“For my part, I travel not to go anywhere, but to go. I travel for travel’s sake. The great affair is to move.” – Robert Louis Stevenson
Never has that quote rung more true than when we took an overnight train from Johannesburg to Cape Town. It was certainly not the quickest, nor most convenient way to travel; a flight would have arrived in just two hours instead of 26 by train. I loved it anyway, because it was one of the few times in life when the travel was as much of an experience as the destination.
There are three options for overnight train travel from Joburg to Cape Town. The Shosholoza Meyl Tourist Class is the cheapest, with no amenities besides a basic cabin. It is probably just fine, but seems to have some issues with reliability. We decided not to take our chances after reading reviews of 20+ hour delays. At the other end of the spectrum is the super luxurious Blue Train. With a price tag of over $1,000 per person for a one way journey, it was way out of our price range. Instead, we rode the Premier Classe train, and it was just perfect for us.
We began by waiting in a lounge at the train station. Our train was a bit delayed, because Premier Classe has some reliability problems of its own. This is Africa, after all. We didn’t mind much, because coffees and cakes were provided. We boarded and found our neat little cabin, two beds already made up. After departure, we made our way to the dining car, where we were served champagne and more cake. Only 2 hours later it was time for our dinner, a five course affair. We followed that with some wine in the lounge area.
The next day, we were served a two course breakfast and three course lunch, and were treated to high tea just before arriving in Cape Town. So, we ate well. We were served cake a total of 5 times, which is a lot more than I usually eat in a 24 hour period.
When we weren’t eating, we lounged in our cabin and watched the country go by. For most the journey, we were crossing a vast expanse of land called the Karoo.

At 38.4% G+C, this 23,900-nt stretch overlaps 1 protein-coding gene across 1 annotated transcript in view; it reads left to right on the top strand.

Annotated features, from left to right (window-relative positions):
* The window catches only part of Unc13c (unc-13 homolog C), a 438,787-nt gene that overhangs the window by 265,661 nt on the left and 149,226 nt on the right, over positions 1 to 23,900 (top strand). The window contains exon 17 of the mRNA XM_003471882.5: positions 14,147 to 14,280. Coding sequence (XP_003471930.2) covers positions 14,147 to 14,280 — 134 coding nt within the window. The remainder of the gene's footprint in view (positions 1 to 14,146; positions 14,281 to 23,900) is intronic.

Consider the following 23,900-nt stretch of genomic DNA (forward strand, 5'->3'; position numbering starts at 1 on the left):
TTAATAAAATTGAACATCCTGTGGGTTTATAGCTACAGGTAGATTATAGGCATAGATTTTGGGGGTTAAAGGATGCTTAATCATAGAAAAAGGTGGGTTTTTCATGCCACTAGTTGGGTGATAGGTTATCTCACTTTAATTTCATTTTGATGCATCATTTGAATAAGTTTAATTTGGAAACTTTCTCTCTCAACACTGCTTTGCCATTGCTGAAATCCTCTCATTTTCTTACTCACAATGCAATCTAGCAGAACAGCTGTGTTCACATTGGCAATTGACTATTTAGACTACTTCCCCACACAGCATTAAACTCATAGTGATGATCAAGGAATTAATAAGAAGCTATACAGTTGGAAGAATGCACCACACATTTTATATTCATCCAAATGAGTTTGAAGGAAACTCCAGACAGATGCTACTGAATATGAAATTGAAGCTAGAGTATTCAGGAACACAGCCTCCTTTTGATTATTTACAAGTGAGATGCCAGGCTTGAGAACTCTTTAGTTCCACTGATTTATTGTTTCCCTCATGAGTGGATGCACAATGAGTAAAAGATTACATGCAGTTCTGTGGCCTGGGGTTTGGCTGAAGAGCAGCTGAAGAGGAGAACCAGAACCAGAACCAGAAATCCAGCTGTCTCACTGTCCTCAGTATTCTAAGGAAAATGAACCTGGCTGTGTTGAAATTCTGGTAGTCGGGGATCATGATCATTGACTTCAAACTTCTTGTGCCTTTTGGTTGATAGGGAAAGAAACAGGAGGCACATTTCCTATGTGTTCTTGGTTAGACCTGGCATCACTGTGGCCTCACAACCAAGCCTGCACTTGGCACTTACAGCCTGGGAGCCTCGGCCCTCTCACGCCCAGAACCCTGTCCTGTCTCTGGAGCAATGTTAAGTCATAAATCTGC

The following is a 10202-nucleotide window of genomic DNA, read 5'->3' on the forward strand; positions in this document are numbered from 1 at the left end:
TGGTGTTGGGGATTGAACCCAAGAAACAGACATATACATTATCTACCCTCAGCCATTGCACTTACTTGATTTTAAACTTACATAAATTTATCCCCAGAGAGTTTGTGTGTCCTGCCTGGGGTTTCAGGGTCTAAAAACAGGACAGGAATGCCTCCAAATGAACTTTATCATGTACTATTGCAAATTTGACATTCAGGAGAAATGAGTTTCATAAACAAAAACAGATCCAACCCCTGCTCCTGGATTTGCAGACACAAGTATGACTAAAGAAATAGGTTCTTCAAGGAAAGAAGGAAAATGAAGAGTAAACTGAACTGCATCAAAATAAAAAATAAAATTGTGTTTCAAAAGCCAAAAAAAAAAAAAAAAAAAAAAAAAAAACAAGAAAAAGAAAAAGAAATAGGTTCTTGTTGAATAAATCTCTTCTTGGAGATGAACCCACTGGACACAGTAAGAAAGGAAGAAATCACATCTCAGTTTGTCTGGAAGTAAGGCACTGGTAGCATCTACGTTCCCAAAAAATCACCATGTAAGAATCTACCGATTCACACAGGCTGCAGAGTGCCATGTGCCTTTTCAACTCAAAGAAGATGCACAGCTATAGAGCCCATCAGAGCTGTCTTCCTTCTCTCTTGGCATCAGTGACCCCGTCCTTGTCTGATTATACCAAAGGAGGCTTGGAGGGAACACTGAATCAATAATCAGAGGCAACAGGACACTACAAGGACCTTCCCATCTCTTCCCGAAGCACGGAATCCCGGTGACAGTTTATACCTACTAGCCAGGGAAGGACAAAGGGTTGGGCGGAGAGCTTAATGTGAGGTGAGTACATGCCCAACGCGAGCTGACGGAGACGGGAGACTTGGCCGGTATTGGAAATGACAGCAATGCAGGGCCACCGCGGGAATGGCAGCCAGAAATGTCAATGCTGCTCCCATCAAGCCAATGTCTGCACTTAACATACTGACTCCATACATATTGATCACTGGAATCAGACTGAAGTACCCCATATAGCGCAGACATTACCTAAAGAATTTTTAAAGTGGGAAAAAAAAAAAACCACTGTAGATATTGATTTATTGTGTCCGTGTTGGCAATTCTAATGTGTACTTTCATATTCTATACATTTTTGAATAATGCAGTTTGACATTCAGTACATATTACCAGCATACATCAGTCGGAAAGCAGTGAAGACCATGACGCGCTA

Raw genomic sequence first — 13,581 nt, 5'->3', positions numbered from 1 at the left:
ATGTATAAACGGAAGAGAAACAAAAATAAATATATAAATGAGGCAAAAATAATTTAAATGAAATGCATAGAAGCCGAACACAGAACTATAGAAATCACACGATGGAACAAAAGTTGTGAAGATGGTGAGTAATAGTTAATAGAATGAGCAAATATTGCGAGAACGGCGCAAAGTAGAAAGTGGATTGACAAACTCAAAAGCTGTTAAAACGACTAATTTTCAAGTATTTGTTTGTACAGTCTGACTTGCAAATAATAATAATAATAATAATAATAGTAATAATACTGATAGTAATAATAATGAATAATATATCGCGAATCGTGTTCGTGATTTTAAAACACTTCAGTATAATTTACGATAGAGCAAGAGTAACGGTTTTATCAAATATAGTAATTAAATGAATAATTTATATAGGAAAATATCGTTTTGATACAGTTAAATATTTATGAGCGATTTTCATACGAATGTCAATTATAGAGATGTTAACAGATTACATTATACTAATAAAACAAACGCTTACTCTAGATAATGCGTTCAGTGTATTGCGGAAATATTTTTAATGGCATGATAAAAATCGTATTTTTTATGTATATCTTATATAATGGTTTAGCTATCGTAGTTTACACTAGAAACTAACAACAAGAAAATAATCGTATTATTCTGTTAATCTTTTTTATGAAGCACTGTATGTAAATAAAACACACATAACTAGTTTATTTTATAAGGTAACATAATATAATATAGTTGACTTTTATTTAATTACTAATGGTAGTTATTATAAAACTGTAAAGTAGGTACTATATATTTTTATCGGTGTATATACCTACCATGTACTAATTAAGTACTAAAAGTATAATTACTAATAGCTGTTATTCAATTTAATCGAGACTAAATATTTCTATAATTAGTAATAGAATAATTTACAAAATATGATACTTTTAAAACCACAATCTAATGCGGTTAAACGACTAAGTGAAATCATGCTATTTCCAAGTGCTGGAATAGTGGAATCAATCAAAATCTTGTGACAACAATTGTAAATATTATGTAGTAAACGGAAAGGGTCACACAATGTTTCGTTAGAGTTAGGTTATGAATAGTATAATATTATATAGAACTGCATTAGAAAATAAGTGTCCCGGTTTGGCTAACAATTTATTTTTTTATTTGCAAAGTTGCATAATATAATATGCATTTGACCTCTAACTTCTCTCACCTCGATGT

This is South Africa’s heartland, a semi-desert expanse shrub covered planes, punctuated by ancient rock formations. The only sign of habitation was the occasional wind mill or sheep ranch. It looks similar to what I imagine the Australian outback to look like, and was beautiful in its vastness. As we got closer to Cape Town, the desert grew into stark, rocky mountains that filled the whole skyline.
It wasn’t completely glamorous. Sleeping on the train was difficult, as there were frequent stops and starts and the grinding mechanics on the tracks were very loud. The train was a little tired and could use some updates. For example, the latch to our compartment did not close completely. This was a bit worrying for safety reasons, as well as privacy. A member of staff managed to pull it open just as I was getting dressed in the morning, so that was unpleasant.
It is easy to forgive those small gripes, because overall the journey felt like a special treat. There is not much glamour left in plane travel, and certainly none in driving. Riding the train was like taking a step back to a time when travel was a luxury, and was treated as such. To be able to travel still is a luxury, but too often the act of moving between one place and the next feels more like a burden. It was a pleasure to sit back and relax en-route, rather than simply endure the trip. The train journey brought back the romance of travel, as we rolled down the tracks and watched the African wilderness unfold out the window.